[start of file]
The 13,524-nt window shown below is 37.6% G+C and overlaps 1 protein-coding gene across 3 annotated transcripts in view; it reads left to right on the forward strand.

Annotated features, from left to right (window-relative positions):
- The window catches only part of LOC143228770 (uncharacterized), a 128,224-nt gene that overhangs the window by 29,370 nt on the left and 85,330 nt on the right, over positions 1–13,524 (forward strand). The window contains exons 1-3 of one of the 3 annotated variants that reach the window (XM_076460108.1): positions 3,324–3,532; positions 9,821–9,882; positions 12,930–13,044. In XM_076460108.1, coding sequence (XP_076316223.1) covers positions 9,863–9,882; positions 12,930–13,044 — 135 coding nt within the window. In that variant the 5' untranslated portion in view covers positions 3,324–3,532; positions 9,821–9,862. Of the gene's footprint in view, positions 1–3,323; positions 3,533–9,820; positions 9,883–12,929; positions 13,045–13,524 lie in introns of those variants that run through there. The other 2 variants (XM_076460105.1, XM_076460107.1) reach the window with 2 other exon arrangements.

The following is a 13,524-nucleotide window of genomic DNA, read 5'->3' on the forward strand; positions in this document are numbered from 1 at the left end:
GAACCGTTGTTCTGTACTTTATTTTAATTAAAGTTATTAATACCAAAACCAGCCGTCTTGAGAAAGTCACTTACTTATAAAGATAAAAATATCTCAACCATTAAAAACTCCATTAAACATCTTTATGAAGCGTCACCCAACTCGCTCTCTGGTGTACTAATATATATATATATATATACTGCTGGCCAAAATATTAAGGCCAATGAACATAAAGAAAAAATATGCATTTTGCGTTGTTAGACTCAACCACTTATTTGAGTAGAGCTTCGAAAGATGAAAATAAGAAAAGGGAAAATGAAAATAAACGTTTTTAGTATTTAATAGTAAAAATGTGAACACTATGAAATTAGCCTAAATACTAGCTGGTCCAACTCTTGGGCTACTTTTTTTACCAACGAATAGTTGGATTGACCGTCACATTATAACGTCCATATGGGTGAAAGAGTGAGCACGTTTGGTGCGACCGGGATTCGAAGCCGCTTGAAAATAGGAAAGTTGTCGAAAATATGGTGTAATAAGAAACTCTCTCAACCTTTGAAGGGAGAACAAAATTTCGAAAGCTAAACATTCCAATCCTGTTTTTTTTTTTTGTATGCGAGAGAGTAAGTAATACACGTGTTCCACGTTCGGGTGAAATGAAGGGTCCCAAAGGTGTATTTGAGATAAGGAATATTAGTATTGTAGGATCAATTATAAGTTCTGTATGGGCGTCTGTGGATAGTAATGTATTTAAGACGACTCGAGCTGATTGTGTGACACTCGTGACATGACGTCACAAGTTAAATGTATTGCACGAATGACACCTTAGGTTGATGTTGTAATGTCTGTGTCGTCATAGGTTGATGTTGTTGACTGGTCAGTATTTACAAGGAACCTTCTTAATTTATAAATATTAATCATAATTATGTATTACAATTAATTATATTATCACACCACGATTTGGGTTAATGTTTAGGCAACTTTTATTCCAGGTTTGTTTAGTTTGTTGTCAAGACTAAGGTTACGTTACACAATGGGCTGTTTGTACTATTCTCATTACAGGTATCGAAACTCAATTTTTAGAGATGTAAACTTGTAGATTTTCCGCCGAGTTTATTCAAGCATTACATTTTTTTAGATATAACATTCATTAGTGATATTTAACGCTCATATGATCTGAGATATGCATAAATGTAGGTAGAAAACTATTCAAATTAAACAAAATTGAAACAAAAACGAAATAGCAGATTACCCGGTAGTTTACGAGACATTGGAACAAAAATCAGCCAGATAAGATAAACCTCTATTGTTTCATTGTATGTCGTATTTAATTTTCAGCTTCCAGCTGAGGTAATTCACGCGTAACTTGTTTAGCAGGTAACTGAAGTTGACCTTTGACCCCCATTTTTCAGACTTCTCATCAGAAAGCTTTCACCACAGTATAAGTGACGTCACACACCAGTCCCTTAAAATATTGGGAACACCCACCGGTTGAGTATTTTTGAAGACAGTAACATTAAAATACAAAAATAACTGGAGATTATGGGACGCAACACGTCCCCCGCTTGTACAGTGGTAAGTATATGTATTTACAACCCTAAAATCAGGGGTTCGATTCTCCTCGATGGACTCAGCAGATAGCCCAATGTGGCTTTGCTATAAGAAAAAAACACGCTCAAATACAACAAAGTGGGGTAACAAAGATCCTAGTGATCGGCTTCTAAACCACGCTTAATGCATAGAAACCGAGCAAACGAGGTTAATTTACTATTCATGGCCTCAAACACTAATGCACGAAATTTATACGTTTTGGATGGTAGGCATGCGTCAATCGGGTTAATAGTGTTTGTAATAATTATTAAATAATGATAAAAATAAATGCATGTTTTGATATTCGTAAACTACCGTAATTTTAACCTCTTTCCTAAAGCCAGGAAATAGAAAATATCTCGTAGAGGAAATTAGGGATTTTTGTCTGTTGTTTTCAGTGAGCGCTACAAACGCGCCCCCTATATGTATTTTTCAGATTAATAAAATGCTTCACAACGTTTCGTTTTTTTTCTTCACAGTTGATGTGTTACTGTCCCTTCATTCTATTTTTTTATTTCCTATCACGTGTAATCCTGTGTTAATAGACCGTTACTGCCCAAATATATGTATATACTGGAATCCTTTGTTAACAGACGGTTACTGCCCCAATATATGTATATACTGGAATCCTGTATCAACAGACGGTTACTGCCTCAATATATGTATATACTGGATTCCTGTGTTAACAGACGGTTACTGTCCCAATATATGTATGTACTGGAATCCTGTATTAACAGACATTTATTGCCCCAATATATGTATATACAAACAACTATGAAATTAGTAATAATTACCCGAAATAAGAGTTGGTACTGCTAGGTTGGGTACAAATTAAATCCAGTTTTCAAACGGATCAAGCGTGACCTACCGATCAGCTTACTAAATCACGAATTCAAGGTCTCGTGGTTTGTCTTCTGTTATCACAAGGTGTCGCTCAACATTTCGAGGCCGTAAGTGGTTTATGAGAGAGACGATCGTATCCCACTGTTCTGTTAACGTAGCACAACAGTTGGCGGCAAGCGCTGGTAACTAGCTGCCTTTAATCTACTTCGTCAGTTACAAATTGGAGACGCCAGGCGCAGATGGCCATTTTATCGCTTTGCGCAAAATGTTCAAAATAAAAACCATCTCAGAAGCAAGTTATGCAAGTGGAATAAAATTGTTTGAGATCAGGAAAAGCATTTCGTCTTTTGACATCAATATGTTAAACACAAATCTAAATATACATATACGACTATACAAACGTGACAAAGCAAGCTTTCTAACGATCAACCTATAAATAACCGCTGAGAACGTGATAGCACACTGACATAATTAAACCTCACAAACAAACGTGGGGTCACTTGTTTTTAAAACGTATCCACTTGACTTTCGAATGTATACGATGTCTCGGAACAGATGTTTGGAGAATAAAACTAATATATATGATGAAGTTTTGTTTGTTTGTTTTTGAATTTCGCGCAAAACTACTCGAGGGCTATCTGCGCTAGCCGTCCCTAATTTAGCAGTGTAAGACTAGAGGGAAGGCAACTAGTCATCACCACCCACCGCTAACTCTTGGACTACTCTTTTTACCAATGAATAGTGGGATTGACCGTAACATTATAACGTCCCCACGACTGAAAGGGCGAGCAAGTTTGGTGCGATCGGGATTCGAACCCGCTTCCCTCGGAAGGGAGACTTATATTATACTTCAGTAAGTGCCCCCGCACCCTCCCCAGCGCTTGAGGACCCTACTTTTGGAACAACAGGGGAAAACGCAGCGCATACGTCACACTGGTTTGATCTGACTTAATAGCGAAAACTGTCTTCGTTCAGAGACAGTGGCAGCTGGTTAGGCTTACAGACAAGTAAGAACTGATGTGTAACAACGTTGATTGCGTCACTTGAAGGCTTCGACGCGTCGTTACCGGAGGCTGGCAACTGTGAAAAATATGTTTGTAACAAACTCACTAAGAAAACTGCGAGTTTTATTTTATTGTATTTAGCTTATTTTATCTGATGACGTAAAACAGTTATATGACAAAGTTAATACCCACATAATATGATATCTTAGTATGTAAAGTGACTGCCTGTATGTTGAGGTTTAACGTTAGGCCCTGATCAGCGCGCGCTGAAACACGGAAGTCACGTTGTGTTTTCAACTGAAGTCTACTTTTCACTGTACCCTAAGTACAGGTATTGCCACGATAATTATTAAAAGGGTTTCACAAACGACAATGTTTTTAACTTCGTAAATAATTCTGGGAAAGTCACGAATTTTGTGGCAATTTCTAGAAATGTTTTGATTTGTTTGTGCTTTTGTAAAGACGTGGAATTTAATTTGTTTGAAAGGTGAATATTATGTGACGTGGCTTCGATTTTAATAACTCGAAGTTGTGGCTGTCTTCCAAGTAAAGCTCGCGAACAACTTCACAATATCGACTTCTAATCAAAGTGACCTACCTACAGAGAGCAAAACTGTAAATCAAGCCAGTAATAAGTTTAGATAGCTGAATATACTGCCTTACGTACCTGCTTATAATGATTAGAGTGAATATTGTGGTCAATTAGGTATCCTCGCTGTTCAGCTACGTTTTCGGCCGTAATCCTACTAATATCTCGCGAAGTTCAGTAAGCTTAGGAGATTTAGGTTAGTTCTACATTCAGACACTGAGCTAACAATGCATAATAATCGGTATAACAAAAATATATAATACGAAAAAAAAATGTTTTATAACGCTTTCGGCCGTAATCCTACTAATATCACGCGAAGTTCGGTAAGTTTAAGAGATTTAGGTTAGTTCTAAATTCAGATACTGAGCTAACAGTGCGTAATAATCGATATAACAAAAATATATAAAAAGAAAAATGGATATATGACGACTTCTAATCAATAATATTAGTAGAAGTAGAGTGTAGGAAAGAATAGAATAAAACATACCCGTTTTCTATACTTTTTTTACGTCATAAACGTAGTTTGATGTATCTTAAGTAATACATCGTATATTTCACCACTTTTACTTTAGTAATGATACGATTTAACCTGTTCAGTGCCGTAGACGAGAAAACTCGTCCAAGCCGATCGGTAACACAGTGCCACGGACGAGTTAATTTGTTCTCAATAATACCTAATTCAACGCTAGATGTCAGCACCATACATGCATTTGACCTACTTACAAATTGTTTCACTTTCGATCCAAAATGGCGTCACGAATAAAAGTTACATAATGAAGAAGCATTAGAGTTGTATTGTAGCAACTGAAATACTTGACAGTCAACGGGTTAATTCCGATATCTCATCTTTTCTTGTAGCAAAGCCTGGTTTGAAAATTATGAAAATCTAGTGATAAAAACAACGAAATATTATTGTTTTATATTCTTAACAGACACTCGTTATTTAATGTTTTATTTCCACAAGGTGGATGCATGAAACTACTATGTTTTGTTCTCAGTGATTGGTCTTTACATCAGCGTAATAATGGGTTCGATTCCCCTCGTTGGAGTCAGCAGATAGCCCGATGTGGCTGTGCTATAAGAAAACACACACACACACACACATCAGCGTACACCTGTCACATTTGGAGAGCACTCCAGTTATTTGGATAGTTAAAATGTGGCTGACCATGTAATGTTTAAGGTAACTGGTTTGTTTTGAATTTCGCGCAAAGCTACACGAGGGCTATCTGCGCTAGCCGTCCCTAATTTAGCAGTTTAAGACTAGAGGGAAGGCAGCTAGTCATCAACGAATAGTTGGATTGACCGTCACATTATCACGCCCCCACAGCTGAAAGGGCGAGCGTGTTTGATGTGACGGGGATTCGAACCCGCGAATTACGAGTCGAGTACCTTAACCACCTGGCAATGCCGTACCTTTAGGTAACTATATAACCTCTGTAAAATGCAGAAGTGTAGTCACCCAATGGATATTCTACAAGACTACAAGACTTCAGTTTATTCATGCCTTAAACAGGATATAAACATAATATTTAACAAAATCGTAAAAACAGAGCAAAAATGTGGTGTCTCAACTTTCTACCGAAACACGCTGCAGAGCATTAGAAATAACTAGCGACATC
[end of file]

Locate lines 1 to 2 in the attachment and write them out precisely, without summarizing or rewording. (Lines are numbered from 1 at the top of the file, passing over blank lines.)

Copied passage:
The 13,524-nt window shown below is 37.6% G+C and overlaps 1 protein-coding gene across 3 annotated transcripts in view; it reads left to right on the forward strand.

Annotated features, from left to right (window-relative positions):